Sunflowers :: October Nature Study

The sunflower is a composite flower and it is fascinating to read about it in the Handbook of Nature Study book. You can find the pages on this garden flower on pages 574 to 578. You can read the book online for free if you don't have a copy here. 

We spent the weekend at our friends' house outside of town, house sitting for them. It was a wonderful weekend and I will be sharing more photos with you in other blog posts. 

There were a few sunflowers still standing, some near the house and others in the garden. I took many photos and when we came back home, I read about the sunflower in the book and online.  

This was a nature study I did on my own. Sometimes, I find it is only me observing nature and then reading more about whatever I discovered. I think this is just fine, and I like to learn on my own as much as sharing learning with my children. 

I searched Barb's blog for entries on sunflowers. She has many! One of my favourites is this one: Late Summer Sunflower Study. I didn't ask my friend to take one of the flowers home to dissect. I will ask soon, as I think Celeste would really enjoy doing that. 

I found this entry from Wikipedia very interesting and clear. My son has been fascinated by Fibonacci sequence for a long time now and I shared this with him.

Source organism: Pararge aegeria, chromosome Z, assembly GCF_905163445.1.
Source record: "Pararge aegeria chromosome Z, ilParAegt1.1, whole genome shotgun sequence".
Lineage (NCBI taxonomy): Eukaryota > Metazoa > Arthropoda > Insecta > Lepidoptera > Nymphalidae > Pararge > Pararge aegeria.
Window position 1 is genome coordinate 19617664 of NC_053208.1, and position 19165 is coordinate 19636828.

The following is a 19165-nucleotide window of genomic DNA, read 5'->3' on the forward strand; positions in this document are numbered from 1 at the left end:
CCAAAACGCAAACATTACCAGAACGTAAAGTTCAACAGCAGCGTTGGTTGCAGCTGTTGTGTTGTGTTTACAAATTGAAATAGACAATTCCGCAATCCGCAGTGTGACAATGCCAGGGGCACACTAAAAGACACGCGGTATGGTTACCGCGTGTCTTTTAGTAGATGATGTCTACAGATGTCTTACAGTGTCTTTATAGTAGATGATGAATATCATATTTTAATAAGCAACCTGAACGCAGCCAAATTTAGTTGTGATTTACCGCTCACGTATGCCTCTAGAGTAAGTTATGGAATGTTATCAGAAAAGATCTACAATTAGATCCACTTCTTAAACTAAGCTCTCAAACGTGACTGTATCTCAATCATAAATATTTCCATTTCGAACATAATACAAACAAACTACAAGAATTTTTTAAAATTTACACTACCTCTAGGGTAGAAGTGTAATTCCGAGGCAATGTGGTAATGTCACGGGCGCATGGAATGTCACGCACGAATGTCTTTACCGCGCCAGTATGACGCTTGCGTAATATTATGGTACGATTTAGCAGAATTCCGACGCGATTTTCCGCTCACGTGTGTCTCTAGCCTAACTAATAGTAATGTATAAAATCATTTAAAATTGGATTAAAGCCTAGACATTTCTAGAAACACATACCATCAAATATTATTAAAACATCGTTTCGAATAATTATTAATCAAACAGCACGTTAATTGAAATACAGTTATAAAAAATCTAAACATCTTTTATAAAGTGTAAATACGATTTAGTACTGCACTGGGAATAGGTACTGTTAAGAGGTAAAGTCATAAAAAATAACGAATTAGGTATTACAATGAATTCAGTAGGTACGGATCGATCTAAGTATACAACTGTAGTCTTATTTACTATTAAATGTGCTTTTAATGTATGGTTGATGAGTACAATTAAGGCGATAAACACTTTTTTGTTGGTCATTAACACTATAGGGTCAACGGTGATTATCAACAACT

"What is usually called the "flower" on a mature sunflower is actually a "flower head" (also known as a "composite flower") of numerous florets (small flowers) crowded together. The outer petal-bearing florets (ray florets) are sterile and can be yellow, red, orange, or other colors. The florets inside the circular head are called disc florets, which mature into seeds

The flower petals within the sunflower's cluster are always in a spiral pattern. Generally, each floret is oriented toward the next by approximately the golden angle, 137.5°, producing a pattern of interconnecting spirals, where the number of left spirals and the number of right spirals are successive Fibonacci numbers. Typically, there are 34 spirals in one direction and 55 in the other; on a very large sunflower there could be 89 in one direction and 144 in the other. This pattern produces the most efficient packing of seeds within the flower head."

A few sunflowers grew near the house, under a bird feeder. My friend told me that she hadn't planted these, they just came along from the bird seeds being dropped on the ground. The blue jays visited almost every day we were there. 

They stayed for about five to ten minutes, ate the seeds straight from the sunflowers and then flew on. 

One last photo, I really love the orange sunflowers. Their colours are so vibrant. 

I am linking this post to the Outdoor Hour Challenge Carnival hosted by Barb at Handbook of Nature Study. 


  1. Amazing images of the sunflowers! I especially love the one with the blue jays nibbling the seeds. :)

  2. We had volunteers, too! Nice pictures!


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